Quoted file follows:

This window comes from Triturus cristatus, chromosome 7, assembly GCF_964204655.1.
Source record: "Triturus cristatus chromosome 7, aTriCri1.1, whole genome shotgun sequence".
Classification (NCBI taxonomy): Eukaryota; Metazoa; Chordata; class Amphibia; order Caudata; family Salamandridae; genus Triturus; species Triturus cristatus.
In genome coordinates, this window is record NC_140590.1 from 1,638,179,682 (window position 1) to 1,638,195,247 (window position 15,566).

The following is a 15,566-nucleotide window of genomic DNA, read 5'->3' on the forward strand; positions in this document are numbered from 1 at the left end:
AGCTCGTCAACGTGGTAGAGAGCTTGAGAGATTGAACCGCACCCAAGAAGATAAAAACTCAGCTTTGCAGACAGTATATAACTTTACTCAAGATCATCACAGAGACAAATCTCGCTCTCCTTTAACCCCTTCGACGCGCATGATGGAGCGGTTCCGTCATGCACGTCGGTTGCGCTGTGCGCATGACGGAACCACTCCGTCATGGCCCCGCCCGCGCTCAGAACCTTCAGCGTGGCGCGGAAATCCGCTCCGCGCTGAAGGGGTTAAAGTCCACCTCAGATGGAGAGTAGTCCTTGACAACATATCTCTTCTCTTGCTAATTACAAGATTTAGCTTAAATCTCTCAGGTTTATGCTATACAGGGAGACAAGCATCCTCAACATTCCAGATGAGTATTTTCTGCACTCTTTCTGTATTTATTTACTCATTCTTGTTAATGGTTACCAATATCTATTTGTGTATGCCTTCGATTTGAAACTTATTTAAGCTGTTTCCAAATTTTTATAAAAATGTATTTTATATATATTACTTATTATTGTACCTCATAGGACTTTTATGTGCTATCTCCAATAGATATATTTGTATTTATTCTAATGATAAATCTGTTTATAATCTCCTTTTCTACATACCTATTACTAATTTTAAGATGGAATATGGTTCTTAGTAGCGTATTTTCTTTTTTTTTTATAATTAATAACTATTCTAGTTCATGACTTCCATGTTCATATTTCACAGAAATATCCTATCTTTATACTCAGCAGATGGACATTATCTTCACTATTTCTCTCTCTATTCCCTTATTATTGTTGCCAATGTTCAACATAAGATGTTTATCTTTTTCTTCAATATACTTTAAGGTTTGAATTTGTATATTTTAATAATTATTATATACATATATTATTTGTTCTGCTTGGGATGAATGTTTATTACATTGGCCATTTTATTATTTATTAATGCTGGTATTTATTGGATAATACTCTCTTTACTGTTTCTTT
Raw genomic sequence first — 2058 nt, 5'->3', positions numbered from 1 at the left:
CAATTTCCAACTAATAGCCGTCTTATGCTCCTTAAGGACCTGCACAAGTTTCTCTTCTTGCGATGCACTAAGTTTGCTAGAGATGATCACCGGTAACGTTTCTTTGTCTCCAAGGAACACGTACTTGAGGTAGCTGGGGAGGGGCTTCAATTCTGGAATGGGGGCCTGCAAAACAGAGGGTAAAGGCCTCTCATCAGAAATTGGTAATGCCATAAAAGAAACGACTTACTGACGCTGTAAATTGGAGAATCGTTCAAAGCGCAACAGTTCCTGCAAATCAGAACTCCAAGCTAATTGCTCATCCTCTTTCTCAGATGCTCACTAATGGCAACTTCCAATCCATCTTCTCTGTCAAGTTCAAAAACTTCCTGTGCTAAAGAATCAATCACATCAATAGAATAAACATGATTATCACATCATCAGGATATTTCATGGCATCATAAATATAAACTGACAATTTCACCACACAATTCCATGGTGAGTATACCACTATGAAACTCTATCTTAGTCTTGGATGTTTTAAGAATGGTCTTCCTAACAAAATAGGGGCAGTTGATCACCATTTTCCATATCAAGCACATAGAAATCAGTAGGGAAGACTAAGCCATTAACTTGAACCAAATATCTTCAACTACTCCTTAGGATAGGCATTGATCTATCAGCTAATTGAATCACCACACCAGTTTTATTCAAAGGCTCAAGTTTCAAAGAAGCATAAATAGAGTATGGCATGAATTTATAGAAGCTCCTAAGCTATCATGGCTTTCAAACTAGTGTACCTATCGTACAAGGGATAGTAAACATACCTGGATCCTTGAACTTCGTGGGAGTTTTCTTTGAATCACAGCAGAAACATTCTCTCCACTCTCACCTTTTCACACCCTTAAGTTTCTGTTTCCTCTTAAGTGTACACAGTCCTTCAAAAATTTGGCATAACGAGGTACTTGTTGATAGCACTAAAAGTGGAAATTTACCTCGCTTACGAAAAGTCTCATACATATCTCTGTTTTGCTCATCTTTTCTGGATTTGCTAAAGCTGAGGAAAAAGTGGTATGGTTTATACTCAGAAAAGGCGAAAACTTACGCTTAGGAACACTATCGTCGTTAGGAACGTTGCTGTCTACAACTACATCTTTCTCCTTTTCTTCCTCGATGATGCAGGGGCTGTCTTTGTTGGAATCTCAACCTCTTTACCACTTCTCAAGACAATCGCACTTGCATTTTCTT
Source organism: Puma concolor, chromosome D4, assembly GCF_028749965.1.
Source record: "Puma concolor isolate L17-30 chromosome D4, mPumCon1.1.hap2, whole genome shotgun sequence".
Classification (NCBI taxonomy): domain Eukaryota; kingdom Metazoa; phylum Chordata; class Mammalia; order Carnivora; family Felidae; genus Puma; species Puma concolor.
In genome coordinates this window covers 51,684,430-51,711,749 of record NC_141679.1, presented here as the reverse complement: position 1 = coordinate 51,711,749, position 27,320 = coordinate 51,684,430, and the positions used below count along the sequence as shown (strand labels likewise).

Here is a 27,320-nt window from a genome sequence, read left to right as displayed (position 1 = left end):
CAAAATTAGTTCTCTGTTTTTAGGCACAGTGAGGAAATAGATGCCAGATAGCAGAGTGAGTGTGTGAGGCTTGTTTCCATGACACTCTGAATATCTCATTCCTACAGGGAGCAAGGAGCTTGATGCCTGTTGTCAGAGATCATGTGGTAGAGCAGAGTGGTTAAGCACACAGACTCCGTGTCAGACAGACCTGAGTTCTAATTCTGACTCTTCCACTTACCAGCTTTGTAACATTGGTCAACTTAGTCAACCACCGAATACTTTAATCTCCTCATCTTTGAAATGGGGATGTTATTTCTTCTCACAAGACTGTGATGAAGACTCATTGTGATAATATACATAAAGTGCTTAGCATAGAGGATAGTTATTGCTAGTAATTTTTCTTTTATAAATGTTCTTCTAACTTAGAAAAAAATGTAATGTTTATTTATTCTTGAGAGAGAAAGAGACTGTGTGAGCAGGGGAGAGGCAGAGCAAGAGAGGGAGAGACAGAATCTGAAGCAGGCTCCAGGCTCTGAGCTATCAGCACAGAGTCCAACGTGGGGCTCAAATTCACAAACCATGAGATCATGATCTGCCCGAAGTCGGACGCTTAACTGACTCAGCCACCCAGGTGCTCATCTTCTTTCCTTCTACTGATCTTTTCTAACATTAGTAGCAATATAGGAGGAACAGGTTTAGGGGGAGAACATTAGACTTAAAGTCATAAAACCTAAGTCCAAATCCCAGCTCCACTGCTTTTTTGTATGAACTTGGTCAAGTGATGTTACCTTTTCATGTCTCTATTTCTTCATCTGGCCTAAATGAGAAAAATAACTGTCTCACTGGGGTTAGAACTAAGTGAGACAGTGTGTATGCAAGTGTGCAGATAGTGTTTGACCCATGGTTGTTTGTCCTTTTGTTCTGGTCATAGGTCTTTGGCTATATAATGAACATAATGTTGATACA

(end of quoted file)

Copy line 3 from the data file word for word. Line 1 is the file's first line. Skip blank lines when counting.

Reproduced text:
Classification (NCBI taxonomy): Eukaryota; Metazoa; Chordata; class Amphibia; order Caudata; family Salamandridae; genus Triturus; species Triturus cristatus.